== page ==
In a few days time the annual New Year’s Honours List will be published where so-called deserving individuals are either tapped on the shoulder with a medieval sword or have a useless thirty-bob medal pinned to their chest in an outdated ridiculous display of utter nonsense.
The truth however is that this is really a Dishonours System for it not only rewards perceived success, but it is also guilty of rewarding proven corruption too; which is why we must never forget the 2019 case of Prison Officer Ben Plaistow.
Ben was born on 2 May 1978. He began employment as a Prison Officer on 28 July 2003 and for the next ten years he had an excellent, misconduct-free career. Ben was transferred at his request to HMP. Woodhill on 7 September 2014 and, just two years later, he was summarily dismissed on the stated ground of gross misconduct on 9 August 2016 having been suspended on 11 January that year.
There the story may have ended but Ben Plaistow is made of sterner stuff – his dismissal was held to be unfair in law, based not on gross misconduct at all but simply his sexual orientation – and he won damages that cost the taxpayer over £2 million because he is unable to work again.
While Ben was employed at HMP Woodhill the Court held that he was the victim of discrimination and harassment as a result of breaches to his legally protected characteristic of Sexual Orientation.
The court found that, in respect of Prison Officer Ben Plaistow:
- he was regularly called ‘poof ’ and ‘gay’ by PO H and PO Puttock;
- he was given an absence warning following an incident on 18 February 2015, during which he was injured in the course of his duties;
- PO H called the claimant a ‘poof ’ in or about July 2015 outside House Unit 2 at HMP Woodhill;
- in or about July 2015 and regularly thereafter, was called a ‘poof’ and ‘vermin ’ by PO H;
- in July 2015, PO H pointed his finger into the claimant’s face and slapped him;
- in August 2015, PO H squirted a bottle of water at the claimant;
- in September 2015, PO H pushed the claimant from behind into a desk in the manager’s office at House Unit 2;
- his grievance, raised with Richard Vince (who in June 2019 was awarded a CBE) in October 2015, was not investigated; [the Court ruled: “Mr Vince’s failure to investigate the claimant’s grievance was an act of direct discrimination ].”
- he was told by SO Wallbank in November 2015 that he would “put [the claimant] on his arse”;
- on 4 December 2015, PO Haige screamed at the claimant, grabbed his face and dug her fingernails into his face; and
- when CM Laithwaite called the claimant a “poof”, on January 2016.
Ben was also the victim of harassment related to the protected characteristic of sexual orientation when:
- PO Puttock, after the claimant’s arrival at HMP Woodhill, regularly asked the claimant if he was gay;
- he was asked by CM Laithwaite to disclose his sexual orientation during the course of a discussion as part of the claimant’s induction at HMP Woodhill;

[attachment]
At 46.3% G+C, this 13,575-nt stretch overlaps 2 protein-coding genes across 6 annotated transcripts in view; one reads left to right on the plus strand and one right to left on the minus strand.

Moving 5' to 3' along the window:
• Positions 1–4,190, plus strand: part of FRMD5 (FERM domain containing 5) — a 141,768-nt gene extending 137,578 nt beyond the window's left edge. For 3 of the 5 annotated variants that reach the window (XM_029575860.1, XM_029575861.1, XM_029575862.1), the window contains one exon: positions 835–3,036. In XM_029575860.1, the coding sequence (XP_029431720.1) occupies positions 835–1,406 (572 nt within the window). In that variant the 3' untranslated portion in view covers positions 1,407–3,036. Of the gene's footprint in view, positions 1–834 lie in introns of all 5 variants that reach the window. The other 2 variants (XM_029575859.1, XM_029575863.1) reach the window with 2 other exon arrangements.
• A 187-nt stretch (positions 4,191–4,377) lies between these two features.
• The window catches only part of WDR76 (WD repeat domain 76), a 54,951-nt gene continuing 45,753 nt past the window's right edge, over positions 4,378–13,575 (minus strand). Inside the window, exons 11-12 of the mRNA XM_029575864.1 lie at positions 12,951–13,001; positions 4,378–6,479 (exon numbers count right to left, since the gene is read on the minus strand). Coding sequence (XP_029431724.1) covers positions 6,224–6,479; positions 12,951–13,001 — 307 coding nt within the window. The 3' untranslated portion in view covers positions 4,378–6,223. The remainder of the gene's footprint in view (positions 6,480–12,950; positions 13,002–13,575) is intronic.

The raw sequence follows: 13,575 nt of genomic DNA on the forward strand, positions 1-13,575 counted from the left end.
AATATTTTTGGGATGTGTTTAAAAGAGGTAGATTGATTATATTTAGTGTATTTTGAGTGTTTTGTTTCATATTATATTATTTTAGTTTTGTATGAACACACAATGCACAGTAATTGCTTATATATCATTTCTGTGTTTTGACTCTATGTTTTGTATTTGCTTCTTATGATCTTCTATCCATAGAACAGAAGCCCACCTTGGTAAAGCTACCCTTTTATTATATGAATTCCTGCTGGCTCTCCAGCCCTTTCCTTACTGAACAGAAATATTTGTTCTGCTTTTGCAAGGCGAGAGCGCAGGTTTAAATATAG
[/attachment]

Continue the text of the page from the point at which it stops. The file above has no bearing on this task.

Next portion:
- the HMP logo on his work bag was coloured pink in or about July 2015;
- on the occasion in July 2015 when PO H pointed his finger into and slapped the claimant’s face, CM Laithwaite failed to intervene thus condoning the conduct;
- in July 2015, CM Laithwaite grabbed the claimant’s arm causing bruising and told the claimant he was causing “too many problems”, including complaining about his treatment at Woodhill;’
- his work bag was again coloured pink on 4 December 2015; and
- when a pink “fairy” cake was smeared inside his work bag on 4 December 2015.
These acts of discrimination and harassment were not one-off events they were shockingly part of a continuing series of acts.
Ben made the following written complaints, each of which was a protected act within the meaning of s.27 of the Equality Act 2010:
- his grievance, raised with Richard Vince in October 2015;
- his letter to Andrea Leadsom MP dated 11 October 2015; and
- his grievance sent to Michael Spurr and Carol Carpenter on 11 March 2016.
As a result of those protected acts, or one or more of them, the claimant was victimised, contrary to sections 27 and 39 of the Equality Act 2010 when,
- the HMPPS pursued an allegation of gross misconduct against the claimant; and
- the claimant was dismissed for gross misconduct.
In law Ben made protected disclosures, as defined by section 43A of the Employment Rights Act 1996 when,
- he sent a grievance to Richard Vince in October 2015;
- he wrote letters of grievance to Michael Spurr and Carol Carpenter on 11 March 2016;
- he wrote to Michelle Jarman-Howe on 31 May 2016;
The court held Ben Plaistow was unfairly dismissed – and worse was to come.
The Court ruled:
“Perhaps most seriously, given the identity of the respondent [HMPPS], is the forgery by late production and backdating of documents designed to ‘plug gaps’,” the tribunal ruling states.
It also refers to “corruption of documents by conflation, amendment or post-dated creation” and said the HMPPS’s failings go “beyond error”.